That is the metric why your video metrics are lower than your view metrics. It’s a vanity metric because if somebody just scrolls by your post in an awful rush, they’re not going to have seen anything anyway. Probably less, not even seen your name. Where I look at his engagement. When I started doing video every day on LinkedIn or at least three times a week, my engagement quadrupled. I’m like, “That’s the number I’m excited about.” If I’m getting 40 comments instead of 10 comments, that is something I can work with. These are people I can now engage with. I can further the conversation and I can ask them about their video experience. I can bring value to them and hopefully, engage them eventually down the road in the sales call. That is the metric I will look at. LinkedIn is probably the last of the social media platforms where you still can get organic traffic like that and get your clients organically, which is one of the many reasons why I love LinkedIn.

I love it because it’s the only one that hasn’t gone toxic on all of us.

It’s a good place to hang out. If you want to be B2B, you want to be service-oriented. The moment you’re visual, you should be on Instagram and/or Facebook. If you’re more B2C, then you’re definitely on Facebook. It’s not whatever has the coolest interface. It is by industry. There are certain platforms that perform better for that industry than others.

This means that you have to learn the one where your clients are at because that’s one of the biggest things I see when people come into our coaching programs. They’re using the one they’re comfortable with and not the one where their clients or potential clients are at. It may require you to learn some new skills. Interestingly enough, I use video when I reach out to Messenger too. You and I have discussed our LinkedIn strategies and I have a software where I introduce myself when I present an invite. It’s just a one-minute video because you can’t make it long. People get to see my energy and who I am. One of the most important things about video is that people get to see your energy in it.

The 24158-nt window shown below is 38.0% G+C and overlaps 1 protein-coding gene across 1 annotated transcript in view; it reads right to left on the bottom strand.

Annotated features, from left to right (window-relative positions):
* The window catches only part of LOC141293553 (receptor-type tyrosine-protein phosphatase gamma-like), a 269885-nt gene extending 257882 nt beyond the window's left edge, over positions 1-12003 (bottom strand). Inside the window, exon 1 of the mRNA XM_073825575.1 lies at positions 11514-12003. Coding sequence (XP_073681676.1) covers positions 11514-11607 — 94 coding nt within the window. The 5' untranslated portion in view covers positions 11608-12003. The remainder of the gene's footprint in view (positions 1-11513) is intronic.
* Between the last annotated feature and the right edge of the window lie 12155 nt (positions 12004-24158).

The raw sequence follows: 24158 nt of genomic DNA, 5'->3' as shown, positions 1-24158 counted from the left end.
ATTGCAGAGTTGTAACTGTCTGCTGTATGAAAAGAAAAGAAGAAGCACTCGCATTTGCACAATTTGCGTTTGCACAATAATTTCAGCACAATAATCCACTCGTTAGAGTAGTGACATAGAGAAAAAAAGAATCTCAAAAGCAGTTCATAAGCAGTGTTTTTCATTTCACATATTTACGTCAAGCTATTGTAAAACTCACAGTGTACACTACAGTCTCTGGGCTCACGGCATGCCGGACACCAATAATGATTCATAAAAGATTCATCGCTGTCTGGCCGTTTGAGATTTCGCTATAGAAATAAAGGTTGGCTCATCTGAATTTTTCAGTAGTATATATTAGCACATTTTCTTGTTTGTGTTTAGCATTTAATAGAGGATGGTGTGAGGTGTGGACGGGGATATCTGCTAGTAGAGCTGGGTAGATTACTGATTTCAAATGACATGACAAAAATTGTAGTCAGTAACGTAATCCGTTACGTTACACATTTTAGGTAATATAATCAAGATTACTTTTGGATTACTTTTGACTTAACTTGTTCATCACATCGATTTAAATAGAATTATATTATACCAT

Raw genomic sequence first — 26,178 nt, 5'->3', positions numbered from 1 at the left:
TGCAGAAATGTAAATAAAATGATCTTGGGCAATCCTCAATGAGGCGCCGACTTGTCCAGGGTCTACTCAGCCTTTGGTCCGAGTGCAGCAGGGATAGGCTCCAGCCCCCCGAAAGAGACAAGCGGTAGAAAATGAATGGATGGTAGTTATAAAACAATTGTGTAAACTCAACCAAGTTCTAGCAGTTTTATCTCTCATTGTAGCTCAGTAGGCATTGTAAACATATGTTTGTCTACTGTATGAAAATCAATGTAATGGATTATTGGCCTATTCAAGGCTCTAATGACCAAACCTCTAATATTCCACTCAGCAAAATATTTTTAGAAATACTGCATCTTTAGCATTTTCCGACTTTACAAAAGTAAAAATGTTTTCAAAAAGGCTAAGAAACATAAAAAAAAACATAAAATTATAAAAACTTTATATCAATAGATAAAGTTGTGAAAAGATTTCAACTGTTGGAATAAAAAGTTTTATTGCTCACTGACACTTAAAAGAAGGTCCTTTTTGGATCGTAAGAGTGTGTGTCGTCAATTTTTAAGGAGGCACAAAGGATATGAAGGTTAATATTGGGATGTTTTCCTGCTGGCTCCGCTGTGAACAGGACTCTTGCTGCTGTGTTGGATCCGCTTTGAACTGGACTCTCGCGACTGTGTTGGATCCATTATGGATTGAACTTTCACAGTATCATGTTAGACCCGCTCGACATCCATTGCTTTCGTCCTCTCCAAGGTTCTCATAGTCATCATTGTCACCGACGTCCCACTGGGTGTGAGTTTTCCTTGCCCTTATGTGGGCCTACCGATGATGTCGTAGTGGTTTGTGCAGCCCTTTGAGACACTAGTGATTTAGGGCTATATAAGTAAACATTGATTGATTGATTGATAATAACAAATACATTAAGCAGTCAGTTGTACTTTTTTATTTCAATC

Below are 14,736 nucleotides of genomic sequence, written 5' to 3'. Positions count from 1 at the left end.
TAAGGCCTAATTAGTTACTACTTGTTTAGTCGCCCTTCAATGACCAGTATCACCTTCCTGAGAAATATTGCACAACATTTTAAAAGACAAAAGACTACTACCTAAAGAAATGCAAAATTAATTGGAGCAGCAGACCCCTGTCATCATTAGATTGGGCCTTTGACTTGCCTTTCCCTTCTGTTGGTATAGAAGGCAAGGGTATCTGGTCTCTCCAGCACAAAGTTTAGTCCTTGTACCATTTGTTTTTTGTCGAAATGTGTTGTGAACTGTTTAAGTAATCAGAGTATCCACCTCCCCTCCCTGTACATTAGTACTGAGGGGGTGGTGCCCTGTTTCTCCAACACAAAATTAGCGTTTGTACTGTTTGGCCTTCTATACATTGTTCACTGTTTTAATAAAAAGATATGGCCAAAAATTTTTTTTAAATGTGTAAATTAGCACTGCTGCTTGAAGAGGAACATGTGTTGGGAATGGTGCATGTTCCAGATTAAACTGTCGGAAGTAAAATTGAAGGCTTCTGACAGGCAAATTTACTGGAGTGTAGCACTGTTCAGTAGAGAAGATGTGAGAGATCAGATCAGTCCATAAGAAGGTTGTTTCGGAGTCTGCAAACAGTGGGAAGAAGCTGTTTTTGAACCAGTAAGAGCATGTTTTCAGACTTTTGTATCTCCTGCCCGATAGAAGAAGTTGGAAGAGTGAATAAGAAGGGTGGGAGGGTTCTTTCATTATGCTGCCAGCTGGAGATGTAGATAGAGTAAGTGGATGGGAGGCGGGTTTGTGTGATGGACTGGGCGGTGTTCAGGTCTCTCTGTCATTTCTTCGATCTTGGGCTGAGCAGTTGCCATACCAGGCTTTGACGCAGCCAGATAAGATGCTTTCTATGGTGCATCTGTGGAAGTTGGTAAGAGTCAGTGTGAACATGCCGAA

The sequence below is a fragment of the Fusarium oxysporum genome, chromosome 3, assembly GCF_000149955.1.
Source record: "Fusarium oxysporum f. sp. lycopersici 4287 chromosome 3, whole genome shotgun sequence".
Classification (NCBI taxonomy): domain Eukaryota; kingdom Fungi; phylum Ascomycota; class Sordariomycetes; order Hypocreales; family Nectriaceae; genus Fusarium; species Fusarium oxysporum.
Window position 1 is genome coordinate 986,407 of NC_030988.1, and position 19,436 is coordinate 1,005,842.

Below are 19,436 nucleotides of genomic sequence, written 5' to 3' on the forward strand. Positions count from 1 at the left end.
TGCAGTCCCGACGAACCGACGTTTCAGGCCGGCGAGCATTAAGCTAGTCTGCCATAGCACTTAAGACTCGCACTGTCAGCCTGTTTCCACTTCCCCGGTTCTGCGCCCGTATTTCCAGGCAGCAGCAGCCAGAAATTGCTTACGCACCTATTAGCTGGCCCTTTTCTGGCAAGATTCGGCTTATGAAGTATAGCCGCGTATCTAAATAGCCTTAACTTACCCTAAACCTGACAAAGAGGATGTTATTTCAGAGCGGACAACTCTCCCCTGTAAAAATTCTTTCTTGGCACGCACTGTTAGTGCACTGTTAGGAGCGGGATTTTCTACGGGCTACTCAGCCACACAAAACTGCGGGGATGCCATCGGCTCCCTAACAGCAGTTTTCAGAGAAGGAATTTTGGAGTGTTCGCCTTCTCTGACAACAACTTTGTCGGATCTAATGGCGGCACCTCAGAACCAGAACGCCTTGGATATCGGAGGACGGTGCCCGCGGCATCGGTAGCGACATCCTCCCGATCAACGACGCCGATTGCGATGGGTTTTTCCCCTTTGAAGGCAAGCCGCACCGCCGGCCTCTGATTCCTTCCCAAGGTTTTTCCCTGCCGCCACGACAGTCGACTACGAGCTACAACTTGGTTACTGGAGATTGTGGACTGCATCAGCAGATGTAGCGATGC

Your personality and your energy, just seeing the face and the expressions. We’re adept at liking, disliking, being connected or not connected. Are you drawn to somebody who’s super authoritative and even a little threatening? Are you feeling more comfortable with somebody who feels like you and you feel like you could be best friends with them? We all have our preferences and they come across immediately on video. It makes it that much easier. I use this software called Dubbed, where it’s embedded in my browser and I can use it on my LinkedIn. I can leave messages for people and give them feedback. I don’t do it for all the invitations but I certainly use it a lot to prospects where I feel there could be something there and I want to make a bit more of an impression. I’ll send them a personalized video.

I use it for pod swaps. I want them to be able to see me on video like, “I am appropriate fodder for your show.” As part of pod swaps, I found a lot of people who aren’t perfect pod fodder for my show. I wish they’d had a video where I could have seen their demeanor and how they show up. That’s what people are evaluating as well. I have a tough question for you. How do you, when you’re recording yourself, get rid of that inner critic that says, “I’ve got to do that again?” All of a sudden, this 30-second thing has turned into two hours.